Posts

Interview: Loc Le Meur on Seesmic and Twitter

During the World Blogging Forum 2009 us participants where quite busy, even during the breaks – so I interviewed French web-shooting star Loc Le Meur, who left Baguette et Bourdeaux behind and moved to Silicon Valley, in the bus, on the way to the conference.

Loc Le Meur was Excecutive Vice President of Europa, Africa and the Middle East for SixApart, the inventors of Movable Type. Before he took this job, Loc had already gathered reputation as a “notorious serial-founder” in France, having successfully sold two of his previous start-ups (RapidSite webhosting and Ublog blog-hosting). These success stories definitely proved helpful in the process of raising investor money for Seesmic. 13 investors, among them TechCrunch's Michael Arrington and AOL co-founder Steve Case, handed Loc Le Meur 6 million dollars to establish Seesmic as the prime service for “video-twittering”. But when user growth stagnated in a pretty early stage, Loc decided to change the strategy and threw the moving images over-board. Since the beginning of 2009, Seesmic is focussing on Twitter Clients. Currently the company offers two free producs: Seesmic Desktop is a windows client software (comparable to Tweetdeck), and Seesmic web offers a browser-based Twitter inbox. Enjoy the interview!

[vimeo]http://vimeo.com/7865227[/vimeo] Read more

Invitation to the World Blogging Forum in Bucharest

GermanThis posting is also available in German.

Just before I took off to Andalusia I got mail from Mihaela, asking if I wanted to attend the World Blogging Forum 2009 in Romania as a VIP guest. Yes of course! Flight and hotel room are already booked and I'm looking forward to a conference a lot! The guest- and speaker-list contains a lot of popular bloggers who I'm glad to meet face to face, plus it's the first time I'm going to visit Bucharest. The organizers have invited the most successful bloggers from 30 countries to Romania to discuss the “ideas for a better digital world”:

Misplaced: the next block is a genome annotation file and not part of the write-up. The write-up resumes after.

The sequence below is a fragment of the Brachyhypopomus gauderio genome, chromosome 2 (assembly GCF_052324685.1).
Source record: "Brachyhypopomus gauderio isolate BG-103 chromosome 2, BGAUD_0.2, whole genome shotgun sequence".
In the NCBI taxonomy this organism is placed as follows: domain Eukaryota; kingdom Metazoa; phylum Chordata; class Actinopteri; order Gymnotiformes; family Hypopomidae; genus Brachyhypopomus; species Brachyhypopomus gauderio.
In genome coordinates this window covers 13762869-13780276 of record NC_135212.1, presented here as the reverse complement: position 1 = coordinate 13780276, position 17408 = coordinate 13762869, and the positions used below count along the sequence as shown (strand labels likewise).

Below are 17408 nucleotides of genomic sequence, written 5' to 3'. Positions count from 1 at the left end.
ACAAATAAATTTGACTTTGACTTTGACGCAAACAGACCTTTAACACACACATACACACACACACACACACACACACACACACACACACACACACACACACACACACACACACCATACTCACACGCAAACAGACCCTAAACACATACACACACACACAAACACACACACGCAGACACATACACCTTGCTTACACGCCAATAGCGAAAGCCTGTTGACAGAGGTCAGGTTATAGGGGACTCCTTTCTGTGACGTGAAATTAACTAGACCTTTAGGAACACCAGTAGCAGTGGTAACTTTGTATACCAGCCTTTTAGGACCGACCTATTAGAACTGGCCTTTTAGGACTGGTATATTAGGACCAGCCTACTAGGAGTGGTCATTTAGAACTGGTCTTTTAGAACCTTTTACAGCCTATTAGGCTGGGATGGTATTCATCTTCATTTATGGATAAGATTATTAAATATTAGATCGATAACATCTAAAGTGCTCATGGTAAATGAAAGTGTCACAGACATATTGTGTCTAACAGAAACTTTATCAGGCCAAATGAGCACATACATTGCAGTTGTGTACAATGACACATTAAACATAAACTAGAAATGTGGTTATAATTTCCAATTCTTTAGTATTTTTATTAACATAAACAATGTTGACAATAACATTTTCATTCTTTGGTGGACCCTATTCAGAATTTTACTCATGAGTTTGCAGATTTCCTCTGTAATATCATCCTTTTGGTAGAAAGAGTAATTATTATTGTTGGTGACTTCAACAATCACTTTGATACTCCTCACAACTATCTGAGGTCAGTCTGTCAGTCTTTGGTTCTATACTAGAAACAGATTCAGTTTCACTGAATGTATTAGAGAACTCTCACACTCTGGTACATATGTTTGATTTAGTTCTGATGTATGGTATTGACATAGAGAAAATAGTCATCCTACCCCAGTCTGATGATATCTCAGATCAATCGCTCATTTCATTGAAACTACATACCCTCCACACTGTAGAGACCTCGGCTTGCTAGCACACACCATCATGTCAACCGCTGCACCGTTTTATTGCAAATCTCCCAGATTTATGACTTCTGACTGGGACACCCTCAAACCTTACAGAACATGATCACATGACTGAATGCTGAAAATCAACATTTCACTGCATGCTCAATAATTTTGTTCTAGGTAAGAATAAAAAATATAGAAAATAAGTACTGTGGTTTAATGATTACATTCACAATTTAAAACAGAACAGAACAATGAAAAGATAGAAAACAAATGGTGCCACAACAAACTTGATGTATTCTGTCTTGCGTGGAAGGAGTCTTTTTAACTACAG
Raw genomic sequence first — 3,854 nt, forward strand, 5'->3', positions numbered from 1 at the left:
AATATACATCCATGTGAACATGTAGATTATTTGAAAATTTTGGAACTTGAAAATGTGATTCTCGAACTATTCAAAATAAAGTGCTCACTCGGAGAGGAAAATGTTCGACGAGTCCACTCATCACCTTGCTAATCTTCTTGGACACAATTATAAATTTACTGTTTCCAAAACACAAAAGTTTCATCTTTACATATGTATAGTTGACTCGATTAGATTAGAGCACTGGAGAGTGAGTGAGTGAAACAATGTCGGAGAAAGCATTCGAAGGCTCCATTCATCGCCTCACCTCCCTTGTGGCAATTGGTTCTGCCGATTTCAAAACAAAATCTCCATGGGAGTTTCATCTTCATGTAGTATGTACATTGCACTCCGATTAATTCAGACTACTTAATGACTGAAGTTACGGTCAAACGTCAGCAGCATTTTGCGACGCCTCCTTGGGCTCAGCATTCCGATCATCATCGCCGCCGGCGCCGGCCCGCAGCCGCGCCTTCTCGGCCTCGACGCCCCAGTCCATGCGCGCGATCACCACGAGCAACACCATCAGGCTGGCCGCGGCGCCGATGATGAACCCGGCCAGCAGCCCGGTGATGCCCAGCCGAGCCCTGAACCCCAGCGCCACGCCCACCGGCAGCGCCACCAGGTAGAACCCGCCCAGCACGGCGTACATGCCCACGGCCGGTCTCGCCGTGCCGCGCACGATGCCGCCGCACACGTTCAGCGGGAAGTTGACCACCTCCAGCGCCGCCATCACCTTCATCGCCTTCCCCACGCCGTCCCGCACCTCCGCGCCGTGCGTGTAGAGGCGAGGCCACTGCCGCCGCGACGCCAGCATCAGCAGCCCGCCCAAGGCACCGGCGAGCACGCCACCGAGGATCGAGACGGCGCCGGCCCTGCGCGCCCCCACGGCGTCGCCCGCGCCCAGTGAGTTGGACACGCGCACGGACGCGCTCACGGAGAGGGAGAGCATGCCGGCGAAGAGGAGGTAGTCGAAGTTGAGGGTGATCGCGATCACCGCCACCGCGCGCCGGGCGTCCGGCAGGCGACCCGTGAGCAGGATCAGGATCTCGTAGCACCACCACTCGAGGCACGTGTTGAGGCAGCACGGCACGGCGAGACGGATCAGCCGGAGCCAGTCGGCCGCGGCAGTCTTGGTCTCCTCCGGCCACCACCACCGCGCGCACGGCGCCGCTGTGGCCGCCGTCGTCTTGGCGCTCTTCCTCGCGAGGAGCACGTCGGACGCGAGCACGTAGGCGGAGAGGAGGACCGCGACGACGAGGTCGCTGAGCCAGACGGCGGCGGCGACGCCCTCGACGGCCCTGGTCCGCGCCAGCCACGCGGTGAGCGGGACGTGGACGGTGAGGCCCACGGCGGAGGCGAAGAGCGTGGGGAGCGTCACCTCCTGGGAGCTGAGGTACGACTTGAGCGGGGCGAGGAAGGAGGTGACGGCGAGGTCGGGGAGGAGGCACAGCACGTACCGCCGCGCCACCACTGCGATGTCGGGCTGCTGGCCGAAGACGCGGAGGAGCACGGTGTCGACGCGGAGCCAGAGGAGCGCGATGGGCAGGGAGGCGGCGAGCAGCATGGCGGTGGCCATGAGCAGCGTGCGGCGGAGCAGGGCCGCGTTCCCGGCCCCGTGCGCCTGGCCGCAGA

The most influential bloggers in the world: The event brings together some of the most influential persons in the online media all around the world, in conferences and workshops aiming to establish clear parameters of the development of the online media.

World Blogging Forum 2009

Read more

eBook: Chinese online markets and copy-catting

National markets beg to differ: it's not only about languages, but about the subtle cultural differences which make the difference between top and drop. That goes especially for Asian markets. And there is another specialty about the largest Asian market: Chinese government strictly controls all internet access. This kind of censorship not only influences the political but also the economic sphere. Juergen Hoebarth, who knows the Chinese online market like the back of his hand, wrote a white paper about Chinese start-ups which is definitely worth a look (especially since it's a free download!).

In Don't forget China, Juergen talks a lot about the copycat situation – when it comes to net business, in many cases the copycat does a lot better in China than the original competitor:

As we can see in China there is definitely a copycat of every success story form the west and they are doing very well. This last case concerning the video portal sector in the Chinese market is really interesting, because it is a battle where an international site like YouTube has more or less no chance to win. Bureaucratic restrictions by the Chinese government just kick them out of the market. Once there is a copycat brand for a service that is better known, it is hard for the original to get into the market again, even when the restrictions are removed and an agreement is reached between Google, who owns YouTube and the Chinese government. The reason, for censorship at the moment, is that there have been regime critical videos between the millions that are offered on YouTube.

The Chinese government announced that in 2010, broadband net access will be available in every single village. If you're founding an internationally oriented start-up today, you cannot afford to overlook China, argues Juergen:

As we live in a global world we are in a global competition as well, and so I would say the fast, smart and clever one will win the race and those who are thinking from the beginning on about a global strategy when they found a company will survive and if they are well prepared and know the rules of the Chinese internet market and adapt some issues, they definitely will have a chance to survive in this country as well and will not get kicked out as easily as the big global net giants have been before by their Chinese copycats.

eBay had to learn this lesson the hard way: after their total failure they completely abandoned the Chinese market. apparently, the company had overlooked two major problems: credit cards are not too widespread in China plus the direct contact between buyer and seller (via messaging services) is a vital trust-factor.

So if in the future you do not only want to reach Mary, John and Jack but also Bao, Fang and Wei, take a look at Juergen's whitepaper: Direct Download: Don't forget China